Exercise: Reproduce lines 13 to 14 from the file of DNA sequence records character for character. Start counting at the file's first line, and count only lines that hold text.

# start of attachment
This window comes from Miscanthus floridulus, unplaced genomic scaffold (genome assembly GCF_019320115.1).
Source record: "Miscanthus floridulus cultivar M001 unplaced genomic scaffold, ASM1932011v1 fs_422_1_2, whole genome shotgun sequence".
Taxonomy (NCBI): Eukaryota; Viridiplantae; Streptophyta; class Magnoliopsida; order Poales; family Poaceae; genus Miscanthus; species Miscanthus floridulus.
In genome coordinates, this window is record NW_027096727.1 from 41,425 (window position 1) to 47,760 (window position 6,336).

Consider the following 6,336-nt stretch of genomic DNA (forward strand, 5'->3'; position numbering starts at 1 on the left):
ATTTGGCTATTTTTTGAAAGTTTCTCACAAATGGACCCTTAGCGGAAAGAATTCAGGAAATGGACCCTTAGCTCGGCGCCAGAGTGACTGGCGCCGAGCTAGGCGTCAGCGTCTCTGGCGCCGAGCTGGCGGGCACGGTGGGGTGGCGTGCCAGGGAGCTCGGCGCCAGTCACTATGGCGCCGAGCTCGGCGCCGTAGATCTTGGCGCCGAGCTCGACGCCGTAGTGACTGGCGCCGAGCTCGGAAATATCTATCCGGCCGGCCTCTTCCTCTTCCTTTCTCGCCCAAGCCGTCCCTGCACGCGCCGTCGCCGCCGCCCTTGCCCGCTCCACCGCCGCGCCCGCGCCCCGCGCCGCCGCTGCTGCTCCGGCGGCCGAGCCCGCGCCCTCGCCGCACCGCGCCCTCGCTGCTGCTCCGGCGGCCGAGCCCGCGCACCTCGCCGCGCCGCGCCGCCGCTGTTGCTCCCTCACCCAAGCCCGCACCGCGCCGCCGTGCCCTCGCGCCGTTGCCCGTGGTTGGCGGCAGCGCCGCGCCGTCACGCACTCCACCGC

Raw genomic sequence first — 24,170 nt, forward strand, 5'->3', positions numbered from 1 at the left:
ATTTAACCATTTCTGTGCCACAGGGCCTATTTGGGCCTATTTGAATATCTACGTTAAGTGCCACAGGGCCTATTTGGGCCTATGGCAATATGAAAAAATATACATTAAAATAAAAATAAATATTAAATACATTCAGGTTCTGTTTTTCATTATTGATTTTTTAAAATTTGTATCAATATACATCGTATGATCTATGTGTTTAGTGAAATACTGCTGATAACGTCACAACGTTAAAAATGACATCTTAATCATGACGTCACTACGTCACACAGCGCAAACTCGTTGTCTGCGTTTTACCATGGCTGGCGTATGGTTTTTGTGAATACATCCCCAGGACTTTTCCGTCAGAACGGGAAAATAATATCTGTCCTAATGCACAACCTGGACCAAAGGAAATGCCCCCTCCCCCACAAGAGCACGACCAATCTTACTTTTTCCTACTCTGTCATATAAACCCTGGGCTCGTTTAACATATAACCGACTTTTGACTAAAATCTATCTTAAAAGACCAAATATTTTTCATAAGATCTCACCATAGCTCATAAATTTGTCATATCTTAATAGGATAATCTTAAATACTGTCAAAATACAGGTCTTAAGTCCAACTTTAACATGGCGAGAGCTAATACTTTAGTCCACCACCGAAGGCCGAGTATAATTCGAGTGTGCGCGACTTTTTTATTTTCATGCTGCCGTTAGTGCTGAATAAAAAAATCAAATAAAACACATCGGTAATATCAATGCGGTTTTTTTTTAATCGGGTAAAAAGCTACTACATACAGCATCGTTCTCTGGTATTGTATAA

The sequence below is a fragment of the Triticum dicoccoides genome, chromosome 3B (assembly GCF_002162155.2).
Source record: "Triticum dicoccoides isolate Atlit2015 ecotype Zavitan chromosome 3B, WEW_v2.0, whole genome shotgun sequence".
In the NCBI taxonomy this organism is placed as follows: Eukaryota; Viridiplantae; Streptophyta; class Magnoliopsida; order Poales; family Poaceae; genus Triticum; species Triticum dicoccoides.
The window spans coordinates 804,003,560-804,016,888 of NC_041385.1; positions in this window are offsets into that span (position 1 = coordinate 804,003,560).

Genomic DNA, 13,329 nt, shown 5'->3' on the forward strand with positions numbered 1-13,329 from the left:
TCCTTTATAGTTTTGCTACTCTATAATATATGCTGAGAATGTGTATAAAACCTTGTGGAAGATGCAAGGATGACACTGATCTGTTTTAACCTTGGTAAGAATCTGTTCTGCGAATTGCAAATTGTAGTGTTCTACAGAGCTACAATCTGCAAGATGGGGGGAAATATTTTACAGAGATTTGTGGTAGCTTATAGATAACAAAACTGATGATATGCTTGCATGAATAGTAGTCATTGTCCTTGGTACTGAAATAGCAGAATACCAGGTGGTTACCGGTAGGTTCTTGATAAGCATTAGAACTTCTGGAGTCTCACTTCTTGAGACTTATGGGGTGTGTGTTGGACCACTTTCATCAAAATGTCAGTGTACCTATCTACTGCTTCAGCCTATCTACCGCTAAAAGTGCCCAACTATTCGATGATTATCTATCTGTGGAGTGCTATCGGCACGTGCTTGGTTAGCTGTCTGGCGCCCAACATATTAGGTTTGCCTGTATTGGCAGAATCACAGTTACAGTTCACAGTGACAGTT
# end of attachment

Genomic DNA, 13,329 nt, shown 5'->3' on the forward strand with positions numbered 1-13,329 from the left:
TCCTTTATAGTTTTGCTACTCTATAATATATGCTGAGAATGTGTATAAAACCTTGTGGAAGATGCAAGGATGACACTGATCTGTTTTAACCTTGGTAAGAATCTGTTCTGCGAATTGCAAATTGTAGTGTTCTACAGAGCTACAATCTGCAAGATGGGGGGAAATATTTTACAGAGATTTGTGGTAGCTTATAGATAACAAAACTGATGATATGCTTGCATGAATAGTAGTCATTGTCCTTGGTACTGAAATAGCAGAATACCAGGTGGTTACCGGTAGGTTCTTGATAAGCATTAGAACTTCTGGAGTCTCACTTCTTGAGACTTATGGGGTGTGTGTTGGACCACTTTCATCAAAATGTCAGTGTACCTATCTACTGCTTCAGCCTATCTACCGCTAAAAGTGCCCAACTATTCGATGATTATCTATCTGTGGAGTGCTATCGGCACGTGCTTGGTTAGCTGTCTGGCGCCCAACATATTAGGTTTGCCTGTATTGGCAGAATCACAGTTACAGTTCACAGTGACAGTT